Is Jahi McMath alive or dead?
The sad story of Jahi McMath, a 13-year-old girl from California, who went into cardiac arrest after complications from a tonsillectomy last month and was declared brain dead on Dec. 12, has brought much public attention to the difficult moral, legal and spiritual questions that all families face when a loved one is dying.
Here is a timeline of the events that occurred in her case.
Father Jonathan Morris weighs in on Jahi McMath case:
Here is the opinion of one WV physician.
However, another physician challenges this opinion. Dr. Paul Byrne, a prominent Catholic pediatrician, visited the child in the hospital and “observed her responding to her grandmother’s voice and touch with a squirming movement,” according to The Associated Press.
“In my opinion, this signifies she is not dead,” Dr. Byrne said. “She should receive treatment as she is alive just like everyone else with severe head injury. If she gets treatment, she will have a chance to recover brain function.”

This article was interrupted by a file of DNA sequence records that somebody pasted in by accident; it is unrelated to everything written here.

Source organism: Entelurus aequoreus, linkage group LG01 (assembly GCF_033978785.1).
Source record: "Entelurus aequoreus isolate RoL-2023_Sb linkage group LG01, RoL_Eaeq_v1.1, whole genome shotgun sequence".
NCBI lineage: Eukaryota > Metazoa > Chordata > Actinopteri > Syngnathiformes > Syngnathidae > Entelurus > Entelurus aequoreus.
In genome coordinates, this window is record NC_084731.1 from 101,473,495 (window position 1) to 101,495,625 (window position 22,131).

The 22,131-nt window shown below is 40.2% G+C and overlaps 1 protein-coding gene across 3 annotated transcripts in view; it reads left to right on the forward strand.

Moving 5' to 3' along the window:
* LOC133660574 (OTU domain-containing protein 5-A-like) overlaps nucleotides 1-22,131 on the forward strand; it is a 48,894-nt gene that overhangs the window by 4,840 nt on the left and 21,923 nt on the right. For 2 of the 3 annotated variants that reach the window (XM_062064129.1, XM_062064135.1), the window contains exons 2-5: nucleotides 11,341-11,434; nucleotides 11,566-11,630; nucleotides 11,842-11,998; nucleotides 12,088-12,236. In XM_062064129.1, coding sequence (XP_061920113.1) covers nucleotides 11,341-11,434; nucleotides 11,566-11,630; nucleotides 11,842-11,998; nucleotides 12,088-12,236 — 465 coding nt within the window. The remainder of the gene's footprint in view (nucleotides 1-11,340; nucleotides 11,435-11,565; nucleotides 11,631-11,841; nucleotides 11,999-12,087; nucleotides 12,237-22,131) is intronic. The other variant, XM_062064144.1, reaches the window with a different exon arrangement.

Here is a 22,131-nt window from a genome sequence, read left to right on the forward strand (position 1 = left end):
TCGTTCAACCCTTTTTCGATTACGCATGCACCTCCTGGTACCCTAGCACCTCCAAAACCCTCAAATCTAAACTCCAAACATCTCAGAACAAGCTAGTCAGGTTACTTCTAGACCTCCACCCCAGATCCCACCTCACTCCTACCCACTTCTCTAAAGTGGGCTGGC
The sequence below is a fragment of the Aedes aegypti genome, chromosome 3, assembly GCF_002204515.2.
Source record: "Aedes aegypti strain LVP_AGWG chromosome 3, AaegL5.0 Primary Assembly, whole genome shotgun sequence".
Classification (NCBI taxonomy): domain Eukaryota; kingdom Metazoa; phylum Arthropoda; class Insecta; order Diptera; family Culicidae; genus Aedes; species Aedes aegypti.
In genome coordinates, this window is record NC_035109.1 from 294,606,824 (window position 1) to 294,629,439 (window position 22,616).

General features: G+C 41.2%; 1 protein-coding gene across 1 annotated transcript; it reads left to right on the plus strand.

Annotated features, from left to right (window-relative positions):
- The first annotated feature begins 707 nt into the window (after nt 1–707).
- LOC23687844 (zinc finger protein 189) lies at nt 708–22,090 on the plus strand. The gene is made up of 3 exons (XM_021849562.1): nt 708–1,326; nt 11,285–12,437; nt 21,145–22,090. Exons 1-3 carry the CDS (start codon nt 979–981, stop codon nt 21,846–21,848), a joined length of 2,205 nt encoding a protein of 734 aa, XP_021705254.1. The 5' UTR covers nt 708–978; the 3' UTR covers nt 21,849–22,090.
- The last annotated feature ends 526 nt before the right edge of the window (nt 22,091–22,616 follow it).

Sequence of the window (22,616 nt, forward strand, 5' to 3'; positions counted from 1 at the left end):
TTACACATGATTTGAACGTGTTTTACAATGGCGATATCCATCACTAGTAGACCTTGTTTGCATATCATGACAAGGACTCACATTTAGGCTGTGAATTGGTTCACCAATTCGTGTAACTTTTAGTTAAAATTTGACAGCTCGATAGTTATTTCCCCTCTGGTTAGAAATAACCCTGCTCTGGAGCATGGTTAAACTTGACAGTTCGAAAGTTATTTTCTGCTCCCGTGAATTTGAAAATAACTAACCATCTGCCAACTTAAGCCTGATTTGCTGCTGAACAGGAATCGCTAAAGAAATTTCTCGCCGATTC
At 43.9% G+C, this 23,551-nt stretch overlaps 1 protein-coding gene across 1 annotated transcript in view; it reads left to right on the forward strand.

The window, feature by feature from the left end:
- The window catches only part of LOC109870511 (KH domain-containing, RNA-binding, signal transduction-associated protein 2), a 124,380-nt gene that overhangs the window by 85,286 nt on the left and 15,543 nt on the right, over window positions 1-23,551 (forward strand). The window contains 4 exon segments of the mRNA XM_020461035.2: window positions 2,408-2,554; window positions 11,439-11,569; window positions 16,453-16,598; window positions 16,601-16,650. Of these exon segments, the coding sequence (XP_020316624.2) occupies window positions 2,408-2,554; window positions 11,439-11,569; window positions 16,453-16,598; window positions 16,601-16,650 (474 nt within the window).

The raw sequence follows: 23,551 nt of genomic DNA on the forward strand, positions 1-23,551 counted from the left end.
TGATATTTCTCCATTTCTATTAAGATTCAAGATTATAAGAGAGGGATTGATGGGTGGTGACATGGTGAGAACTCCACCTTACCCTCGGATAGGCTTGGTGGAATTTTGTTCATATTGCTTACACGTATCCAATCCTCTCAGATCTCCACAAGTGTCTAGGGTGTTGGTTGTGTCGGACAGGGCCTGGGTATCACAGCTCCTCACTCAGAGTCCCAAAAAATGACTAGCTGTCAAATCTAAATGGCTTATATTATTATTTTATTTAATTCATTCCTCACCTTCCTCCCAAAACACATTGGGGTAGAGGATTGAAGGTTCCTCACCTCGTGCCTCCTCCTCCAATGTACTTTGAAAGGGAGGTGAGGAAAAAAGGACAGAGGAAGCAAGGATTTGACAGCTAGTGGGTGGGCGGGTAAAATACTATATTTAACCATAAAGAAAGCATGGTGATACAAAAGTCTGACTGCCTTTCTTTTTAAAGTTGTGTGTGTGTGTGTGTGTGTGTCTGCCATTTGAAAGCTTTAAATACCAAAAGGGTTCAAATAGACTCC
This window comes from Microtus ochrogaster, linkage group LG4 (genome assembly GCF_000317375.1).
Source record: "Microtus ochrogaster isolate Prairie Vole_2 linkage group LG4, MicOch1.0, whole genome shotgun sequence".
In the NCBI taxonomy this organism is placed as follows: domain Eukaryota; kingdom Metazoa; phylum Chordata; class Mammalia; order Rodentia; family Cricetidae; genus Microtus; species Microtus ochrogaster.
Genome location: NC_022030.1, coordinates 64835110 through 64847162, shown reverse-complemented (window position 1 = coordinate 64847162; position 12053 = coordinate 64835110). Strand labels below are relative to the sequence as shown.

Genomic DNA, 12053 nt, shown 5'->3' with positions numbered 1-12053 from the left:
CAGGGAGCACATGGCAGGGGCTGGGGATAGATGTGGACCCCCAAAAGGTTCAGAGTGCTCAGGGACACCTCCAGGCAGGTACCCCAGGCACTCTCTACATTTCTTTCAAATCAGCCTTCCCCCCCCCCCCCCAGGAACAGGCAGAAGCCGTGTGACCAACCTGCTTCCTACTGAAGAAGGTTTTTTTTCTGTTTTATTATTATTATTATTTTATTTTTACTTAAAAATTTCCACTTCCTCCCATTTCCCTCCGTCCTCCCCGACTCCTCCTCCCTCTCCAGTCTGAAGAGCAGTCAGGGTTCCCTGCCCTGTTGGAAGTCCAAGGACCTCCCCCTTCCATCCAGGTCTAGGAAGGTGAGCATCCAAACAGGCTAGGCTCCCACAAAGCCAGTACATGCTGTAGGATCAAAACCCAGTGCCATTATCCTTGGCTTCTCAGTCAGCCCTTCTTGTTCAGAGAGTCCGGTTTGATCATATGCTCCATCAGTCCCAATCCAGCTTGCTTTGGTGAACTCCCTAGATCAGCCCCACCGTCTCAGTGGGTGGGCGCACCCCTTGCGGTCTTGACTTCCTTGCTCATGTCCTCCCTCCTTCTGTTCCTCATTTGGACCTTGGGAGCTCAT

The Terri Schiavo Life and Hope Network have helped the parents continue their daughter’s “fight for life.”
There is obviously something very bizarre about this case as one examines it. How can a thirteen- year-old girl who undergoes a simple tonsillectomy in a hospital end up brain dead? Why did the hospital refuse to let the parents remove their daughter from the hospital to take her to another facility?
In an article Michelle Malkin wrote for the National Review, she concludes:
“Here’s reality: Children’s Hospital faces serious malpractice questions about its care of Jahi. Hospital execs have a glaring conflict of interest in wielding power over her life support.” Unfortunately, one has to ask, “Is there something the hospital is trying to hide?”
Issues of life and death are complex, as this Catholic bioethisist shares. I am still befuddled by this case, but am praying for this young woman and her family.